Reliable organ-printing systems would be nothing short of revolutionary. Over 121,000 people are on the waiting list for an organ transplant, with a new person added to the list every 12 minutes, with 21 who die each day waiting for a transplant. Anthony Atala, a Wake Forest surgeon, spoke of printing organs instead of having to wait years for donors, in a 2010 TED talk that went viral. Atala had already grown and transplanted a new bladder from stem cells and has been at work on printing a transplantable kidney. In the last month, his team reported printing ear, bone and muscle structures to replace missing tissue for the injured and the sick.
Other pioneers, such as Gabor Forgacs from the University of Missouri in Columbia and colleagues have printed blood vessels and sheets of cardiac tissue that "beat" like a real heart and have a company, Organovo, bringing such products to market. University of Edinburgh researchers have configured a valve-based cell printer that spits out living human embryonic stem cells.
3D body parts can be created even with non-biological materials. The medical device company Anatomics, made history by 3D printing a new titanium sternum and ribs for a cancer patient. The techniques were taken a step further for a face transplant: 3D prints of surgical guides, plates and titanium implants, were used to reconstruct a patient's entire face.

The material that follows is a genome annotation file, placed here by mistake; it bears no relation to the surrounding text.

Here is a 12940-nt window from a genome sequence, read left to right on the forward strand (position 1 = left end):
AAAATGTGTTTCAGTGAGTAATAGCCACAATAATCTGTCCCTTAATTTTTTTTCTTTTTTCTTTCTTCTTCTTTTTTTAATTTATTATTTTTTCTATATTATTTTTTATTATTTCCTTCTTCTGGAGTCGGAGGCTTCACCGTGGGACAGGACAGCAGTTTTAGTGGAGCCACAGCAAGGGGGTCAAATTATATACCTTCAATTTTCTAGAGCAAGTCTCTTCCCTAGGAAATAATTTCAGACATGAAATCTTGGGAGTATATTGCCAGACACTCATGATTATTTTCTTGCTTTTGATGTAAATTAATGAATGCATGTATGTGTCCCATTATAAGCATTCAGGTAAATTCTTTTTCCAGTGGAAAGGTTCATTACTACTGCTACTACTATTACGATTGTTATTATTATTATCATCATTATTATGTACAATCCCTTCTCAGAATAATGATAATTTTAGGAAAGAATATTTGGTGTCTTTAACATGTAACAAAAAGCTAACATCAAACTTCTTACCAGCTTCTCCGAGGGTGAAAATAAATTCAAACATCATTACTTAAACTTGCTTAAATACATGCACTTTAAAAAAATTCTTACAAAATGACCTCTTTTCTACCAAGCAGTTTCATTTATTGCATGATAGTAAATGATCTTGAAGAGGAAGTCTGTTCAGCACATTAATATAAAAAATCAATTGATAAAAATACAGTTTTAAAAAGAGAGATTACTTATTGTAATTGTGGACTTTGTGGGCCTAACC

3. Designing human-centered medicines
Despite advances in new medicines, more than 50 percent do not take their medications as prescribed. There are many reasons for such non-compliance; for example, the products of the bio-pharmaceutical industry are often, as the saying goes, "bitter pills to swallow." The first 3D printed pill, an anti-epilepsy drug, Spritam, was recently approved by the FDA and takes a step in addressing the problem. Created by Aprecia Pharmaceuticals, Spritam uses a 3D printing technology that allows pills to instantly dissolve on the tongue with a sip of liquid, a boon for those with trouble swallowing pills.